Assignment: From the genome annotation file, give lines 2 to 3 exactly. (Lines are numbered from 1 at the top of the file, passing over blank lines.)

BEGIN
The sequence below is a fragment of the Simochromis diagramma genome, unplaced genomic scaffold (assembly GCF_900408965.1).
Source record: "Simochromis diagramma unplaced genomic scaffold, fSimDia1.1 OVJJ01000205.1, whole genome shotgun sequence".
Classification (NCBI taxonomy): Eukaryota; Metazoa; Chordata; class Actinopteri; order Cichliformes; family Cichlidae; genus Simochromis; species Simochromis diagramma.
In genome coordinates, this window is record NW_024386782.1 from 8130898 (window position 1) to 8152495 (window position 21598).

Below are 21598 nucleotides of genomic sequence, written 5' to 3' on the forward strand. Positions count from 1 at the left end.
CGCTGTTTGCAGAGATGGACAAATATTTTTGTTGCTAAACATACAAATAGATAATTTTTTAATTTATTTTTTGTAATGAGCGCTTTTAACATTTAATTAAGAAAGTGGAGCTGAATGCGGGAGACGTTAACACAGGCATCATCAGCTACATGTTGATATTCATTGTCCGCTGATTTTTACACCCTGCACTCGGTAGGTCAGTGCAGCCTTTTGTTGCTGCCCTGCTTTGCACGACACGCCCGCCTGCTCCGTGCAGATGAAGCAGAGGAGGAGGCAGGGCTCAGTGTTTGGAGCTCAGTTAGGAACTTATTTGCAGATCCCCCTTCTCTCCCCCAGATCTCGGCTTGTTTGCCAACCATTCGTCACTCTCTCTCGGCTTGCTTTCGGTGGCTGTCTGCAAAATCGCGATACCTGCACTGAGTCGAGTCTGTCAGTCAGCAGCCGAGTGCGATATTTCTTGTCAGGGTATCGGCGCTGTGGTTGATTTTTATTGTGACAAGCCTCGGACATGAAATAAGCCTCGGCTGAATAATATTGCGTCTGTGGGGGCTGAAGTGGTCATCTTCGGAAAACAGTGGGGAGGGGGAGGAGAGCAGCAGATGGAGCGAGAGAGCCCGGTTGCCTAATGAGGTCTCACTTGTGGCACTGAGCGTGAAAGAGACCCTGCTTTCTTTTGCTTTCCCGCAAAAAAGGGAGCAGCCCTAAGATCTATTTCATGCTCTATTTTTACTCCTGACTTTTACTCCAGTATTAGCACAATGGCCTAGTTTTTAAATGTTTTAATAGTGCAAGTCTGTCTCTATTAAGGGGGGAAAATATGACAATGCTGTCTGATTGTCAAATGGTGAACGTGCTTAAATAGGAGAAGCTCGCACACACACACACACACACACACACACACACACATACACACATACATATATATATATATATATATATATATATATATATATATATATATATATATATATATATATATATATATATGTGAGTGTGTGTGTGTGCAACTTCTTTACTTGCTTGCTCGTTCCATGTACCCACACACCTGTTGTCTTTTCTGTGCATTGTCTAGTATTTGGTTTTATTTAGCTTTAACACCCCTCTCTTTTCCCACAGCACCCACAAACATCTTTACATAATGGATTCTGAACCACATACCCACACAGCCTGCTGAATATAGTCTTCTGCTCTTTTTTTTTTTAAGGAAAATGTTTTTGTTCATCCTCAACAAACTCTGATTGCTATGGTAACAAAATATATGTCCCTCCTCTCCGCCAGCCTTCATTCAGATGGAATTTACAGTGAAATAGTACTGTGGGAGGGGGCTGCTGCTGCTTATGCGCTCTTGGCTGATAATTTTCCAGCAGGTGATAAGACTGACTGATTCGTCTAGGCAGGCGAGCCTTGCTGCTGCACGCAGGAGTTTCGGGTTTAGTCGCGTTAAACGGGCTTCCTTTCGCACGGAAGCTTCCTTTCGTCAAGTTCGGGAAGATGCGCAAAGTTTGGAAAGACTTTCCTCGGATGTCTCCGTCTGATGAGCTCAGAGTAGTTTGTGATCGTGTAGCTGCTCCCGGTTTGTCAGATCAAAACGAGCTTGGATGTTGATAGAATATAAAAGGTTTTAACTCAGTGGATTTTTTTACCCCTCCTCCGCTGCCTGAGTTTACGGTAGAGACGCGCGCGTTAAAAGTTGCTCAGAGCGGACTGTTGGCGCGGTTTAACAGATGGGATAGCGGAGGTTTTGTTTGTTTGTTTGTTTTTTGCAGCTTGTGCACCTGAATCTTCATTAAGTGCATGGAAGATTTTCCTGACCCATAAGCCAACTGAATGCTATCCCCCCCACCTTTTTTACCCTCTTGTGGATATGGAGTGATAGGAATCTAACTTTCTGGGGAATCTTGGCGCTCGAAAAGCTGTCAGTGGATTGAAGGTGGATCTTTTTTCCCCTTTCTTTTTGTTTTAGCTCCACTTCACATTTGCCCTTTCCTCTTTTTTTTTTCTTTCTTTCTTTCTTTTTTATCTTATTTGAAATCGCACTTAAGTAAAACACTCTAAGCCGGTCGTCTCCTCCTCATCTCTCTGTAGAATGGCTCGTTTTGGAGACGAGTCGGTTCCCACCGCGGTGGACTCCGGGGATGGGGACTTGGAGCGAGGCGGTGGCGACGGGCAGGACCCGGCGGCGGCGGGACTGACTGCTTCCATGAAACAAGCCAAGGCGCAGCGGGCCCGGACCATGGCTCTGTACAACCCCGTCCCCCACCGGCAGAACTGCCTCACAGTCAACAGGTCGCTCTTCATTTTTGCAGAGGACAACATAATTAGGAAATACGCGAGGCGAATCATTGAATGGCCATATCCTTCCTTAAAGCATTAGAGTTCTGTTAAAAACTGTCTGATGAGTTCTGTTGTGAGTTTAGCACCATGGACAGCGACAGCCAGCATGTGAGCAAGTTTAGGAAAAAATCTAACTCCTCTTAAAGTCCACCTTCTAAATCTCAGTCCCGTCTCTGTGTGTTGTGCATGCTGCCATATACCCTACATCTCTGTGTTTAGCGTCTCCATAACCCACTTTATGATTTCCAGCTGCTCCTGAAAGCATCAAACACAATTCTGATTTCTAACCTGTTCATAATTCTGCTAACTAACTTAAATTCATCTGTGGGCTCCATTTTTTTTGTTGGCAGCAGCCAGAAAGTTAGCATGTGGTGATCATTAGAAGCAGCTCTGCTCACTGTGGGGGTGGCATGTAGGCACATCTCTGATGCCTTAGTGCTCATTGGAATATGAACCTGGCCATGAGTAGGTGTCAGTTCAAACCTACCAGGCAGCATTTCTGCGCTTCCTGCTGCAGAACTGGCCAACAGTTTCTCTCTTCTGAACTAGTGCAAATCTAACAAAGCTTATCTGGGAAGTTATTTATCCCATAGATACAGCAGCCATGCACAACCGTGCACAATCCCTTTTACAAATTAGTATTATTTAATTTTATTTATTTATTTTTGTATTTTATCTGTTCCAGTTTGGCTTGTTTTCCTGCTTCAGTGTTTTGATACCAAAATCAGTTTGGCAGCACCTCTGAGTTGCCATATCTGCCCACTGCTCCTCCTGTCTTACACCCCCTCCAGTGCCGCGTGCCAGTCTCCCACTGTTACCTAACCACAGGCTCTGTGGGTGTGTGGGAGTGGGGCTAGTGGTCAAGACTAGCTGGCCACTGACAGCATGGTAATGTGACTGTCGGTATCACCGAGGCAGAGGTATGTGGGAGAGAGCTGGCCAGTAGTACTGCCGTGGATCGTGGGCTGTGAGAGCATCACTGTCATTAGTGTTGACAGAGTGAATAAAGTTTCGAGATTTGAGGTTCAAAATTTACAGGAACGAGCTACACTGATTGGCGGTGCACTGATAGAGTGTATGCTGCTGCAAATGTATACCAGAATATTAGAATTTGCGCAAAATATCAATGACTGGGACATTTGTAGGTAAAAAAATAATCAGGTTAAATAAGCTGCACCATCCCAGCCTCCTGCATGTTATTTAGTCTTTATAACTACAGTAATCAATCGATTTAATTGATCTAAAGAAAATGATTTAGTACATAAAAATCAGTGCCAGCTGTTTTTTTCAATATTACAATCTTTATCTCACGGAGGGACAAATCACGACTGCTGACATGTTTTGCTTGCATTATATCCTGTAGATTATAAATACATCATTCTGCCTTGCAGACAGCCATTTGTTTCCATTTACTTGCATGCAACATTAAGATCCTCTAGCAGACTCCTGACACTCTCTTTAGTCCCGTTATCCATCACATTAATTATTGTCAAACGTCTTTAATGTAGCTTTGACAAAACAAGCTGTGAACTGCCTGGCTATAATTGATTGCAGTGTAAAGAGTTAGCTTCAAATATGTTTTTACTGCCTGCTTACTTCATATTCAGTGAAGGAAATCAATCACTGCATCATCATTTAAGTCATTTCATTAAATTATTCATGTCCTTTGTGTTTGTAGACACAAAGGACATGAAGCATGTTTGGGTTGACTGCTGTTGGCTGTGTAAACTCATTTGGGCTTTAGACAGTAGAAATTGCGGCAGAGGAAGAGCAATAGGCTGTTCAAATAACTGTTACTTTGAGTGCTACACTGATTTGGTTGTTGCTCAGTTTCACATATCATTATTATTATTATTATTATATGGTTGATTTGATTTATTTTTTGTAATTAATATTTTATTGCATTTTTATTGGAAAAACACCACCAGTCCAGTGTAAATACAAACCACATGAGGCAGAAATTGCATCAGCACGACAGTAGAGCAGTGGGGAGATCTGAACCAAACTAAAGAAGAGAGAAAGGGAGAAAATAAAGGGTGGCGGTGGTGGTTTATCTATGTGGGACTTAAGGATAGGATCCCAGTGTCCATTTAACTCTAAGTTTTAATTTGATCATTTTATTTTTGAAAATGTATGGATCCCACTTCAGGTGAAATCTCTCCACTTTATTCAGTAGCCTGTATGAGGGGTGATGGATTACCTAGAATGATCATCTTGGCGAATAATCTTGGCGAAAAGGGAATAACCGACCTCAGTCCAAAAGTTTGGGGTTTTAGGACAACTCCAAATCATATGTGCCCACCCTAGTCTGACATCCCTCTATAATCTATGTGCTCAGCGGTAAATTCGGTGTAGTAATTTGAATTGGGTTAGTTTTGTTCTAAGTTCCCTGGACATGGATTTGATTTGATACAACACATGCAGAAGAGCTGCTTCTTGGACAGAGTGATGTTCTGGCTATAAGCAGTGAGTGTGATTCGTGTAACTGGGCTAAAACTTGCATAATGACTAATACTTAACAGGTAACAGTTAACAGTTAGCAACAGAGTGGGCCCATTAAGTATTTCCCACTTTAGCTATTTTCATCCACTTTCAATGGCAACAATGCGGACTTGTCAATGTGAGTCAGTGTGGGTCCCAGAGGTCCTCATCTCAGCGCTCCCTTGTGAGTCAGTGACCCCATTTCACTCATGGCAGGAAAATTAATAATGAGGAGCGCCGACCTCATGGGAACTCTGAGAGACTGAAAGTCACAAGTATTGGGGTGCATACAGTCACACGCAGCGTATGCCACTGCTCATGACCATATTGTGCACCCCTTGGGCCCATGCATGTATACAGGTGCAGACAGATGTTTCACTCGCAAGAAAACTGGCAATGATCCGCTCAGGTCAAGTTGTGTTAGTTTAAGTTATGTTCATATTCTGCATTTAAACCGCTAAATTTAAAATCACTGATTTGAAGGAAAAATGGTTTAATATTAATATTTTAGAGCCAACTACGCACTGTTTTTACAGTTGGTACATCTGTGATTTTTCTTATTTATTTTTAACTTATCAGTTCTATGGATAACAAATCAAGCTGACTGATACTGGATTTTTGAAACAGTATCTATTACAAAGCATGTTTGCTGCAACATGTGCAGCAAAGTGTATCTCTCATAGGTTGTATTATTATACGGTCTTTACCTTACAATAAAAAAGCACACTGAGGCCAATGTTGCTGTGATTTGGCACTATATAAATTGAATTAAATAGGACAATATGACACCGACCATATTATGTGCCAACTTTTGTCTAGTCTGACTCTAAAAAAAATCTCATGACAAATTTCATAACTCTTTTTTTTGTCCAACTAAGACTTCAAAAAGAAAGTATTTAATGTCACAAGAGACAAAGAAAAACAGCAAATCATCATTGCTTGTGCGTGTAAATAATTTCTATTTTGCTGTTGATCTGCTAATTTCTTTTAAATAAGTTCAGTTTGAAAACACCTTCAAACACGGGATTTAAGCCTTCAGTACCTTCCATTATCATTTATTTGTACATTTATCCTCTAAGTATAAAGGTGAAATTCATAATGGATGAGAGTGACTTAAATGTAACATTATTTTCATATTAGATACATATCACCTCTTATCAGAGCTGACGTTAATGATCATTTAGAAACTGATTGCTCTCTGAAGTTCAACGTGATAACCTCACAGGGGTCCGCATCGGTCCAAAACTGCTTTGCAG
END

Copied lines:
Source record: "Simochromis diagramma unplaced genomic scaffold, fSimDia1.1 OVJJ01000205.1, whole genome shotgun sequence".
Classification (NCBI taxonomy): Eukaryota; Metazoa; Chordata; class Actinopteri; order Cichliformes; family Cichlidae; genus Simochromis; species Simochromis diagramma.